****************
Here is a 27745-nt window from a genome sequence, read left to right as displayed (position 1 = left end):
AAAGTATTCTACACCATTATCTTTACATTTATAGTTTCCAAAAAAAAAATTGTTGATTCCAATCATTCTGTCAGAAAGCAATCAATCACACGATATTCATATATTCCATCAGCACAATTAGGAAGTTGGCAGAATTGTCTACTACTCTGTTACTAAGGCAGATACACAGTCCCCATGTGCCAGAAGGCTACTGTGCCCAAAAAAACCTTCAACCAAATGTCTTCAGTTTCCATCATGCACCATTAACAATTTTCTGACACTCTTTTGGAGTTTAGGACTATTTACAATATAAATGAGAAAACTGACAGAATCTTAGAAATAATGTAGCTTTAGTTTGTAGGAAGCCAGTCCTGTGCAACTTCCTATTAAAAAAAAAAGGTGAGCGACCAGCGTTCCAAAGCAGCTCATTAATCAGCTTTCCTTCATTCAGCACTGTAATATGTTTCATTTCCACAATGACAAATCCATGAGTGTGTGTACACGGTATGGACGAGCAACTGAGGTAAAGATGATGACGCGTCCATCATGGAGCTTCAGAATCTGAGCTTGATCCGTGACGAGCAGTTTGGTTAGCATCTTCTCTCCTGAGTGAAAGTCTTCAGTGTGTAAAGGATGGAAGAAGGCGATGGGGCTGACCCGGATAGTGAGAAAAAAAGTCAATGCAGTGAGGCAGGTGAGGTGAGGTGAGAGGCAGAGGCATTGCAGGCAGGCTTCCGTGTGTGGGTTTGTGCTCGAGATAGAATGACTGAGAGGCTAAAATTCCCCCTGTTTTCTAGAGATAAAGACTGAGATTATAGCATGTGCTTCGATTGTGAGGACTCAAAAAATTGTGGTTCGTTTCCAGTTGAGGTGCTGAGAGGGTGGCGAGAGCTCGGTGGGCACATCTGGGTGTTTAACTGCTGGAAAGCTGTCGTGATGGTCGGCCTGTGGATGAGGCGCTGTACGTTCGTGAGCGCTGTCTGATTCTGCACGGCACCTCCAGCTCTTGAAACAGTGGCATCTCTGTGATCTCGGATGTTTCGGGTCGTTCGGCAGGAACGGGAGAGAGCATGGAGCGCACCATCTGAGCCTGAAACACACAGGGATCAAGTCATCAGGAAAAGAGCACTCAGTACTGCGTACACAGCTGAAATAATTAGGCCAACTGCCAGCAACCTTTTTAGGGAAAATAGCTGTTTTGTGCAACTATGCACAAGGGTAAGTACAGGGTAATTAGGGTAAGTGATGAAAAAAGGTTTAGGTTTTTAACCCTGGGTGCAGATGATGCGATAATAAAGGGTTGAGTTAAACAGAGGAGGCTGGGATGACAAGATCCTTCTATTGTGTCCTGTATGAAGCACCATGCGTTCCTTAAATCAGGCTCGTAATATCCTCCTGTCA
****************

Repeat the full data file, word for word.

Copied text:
Here is a 27745-nt window from a genome sequence, read left to right as displayed (position 1 = left end):
AAAGTATTCTACACCATTATCTTTACATTTATAGTTTCCAAAAAAAAAATTGTTGATTCCAATCATTCTGTCAGAAAGCAATCAATCACACGATATTCATATATTCCATCAGCACAATTAGGAAGTTGGCAGAATTGTCTACTACTCTGTTACTAAGGCAGATACACAGTCCCCATGTGCCAGAAGGCTACTGTGCCCAAAAAAACCTTCAACCAAATGTCTTCAGTTTCCATCATGCACCATTAACAATTTTCTGACACTCTTTTGGAGTTTAGGACTATTTACAATATAAATGAGAAAACTGACAGAATCTTAGAAATAATGTAGCTTTAGTTTGTAGGAAGCCAGTCCTGTGCAACTTCCTATTAAAAAAAAAAGGTGAGCGACCAGCGTTCCAAAGCAGCTCATTAATCAGCTTTCCTTCATTCAGCACTGTAATATGTTTCATTTCCACAATGACAAATCCATGAGTGTGTGTACACGGTATGGACGAGCAACTGAGGTAAAGATGATGACGCGTCCATCATGGAGCTTCAGAATCTGAGCTTGATCCGTGACGAGCAGTTTGGTTAGCATCTTCTCTCCTGAGTGAAAGTCTTCAGTGTGTAAAGGATGGAAGAAGGCGATGGGGCTGACCCGGATAGTGAGAAAAAAAGTCAATGCAGTGAGGCAGGTGAGGTGAGGTGAGAGGCAGAGGCATTGCAGGCAGGCTTCCGTGTGTGGGTTTGTGCTCGAGATAGAATGACTGAGAGGCTAAAATTCCCCCTGTTTTCTAGAGATAAAGACTGAGATTATAGCATGTGCTTCGATTGTGAGGACTCAAAAAATTGTGGTTCGTTTCCAGTTGAGGTGCTGAGAGGGTGGCGAGAGCTCGGTGGGCACATCTGGGTGTTTAACTGCTGGAAAGCTGTCGTGATGGTCGGCCTGTGGATGAGGCGCTGTACGTTCGTGAGCGCTGTCTGATTCTGCACGGCACCTCCAGCTCTTGAAACAGTGGCATCTCTGTGATCTCGGATGTTTCGGGTCGTTCGGCAGGAACGGGAGAGAGCATGGAGCGCACCATCTGAGCCTGAAACACACAGGGATCAAGTCATCAGGAAAAGAGCACTCAGTACTGCGTACACAGCTGAAATAATTAGGCCAACTGCCAGCAACCTTTTTAGGGAAAATAGCTGTTTTGTGCAACTATGCACAAGGGTAAGTACAGGGTAATTAGGGTAAGTGATGAAAAAAGGTTTAGGTTTTTAACCCTGGGTGCAGATGATGCGATAATAAAGGGTTGAGTTAAACAGAGGAGGCTGGGATGACAAGATCCTTCTATTGTGTCCTGTATGAAGCACCATGCGTTCCTTAAATCAGGCTCGTAATATCCTCCTGTCA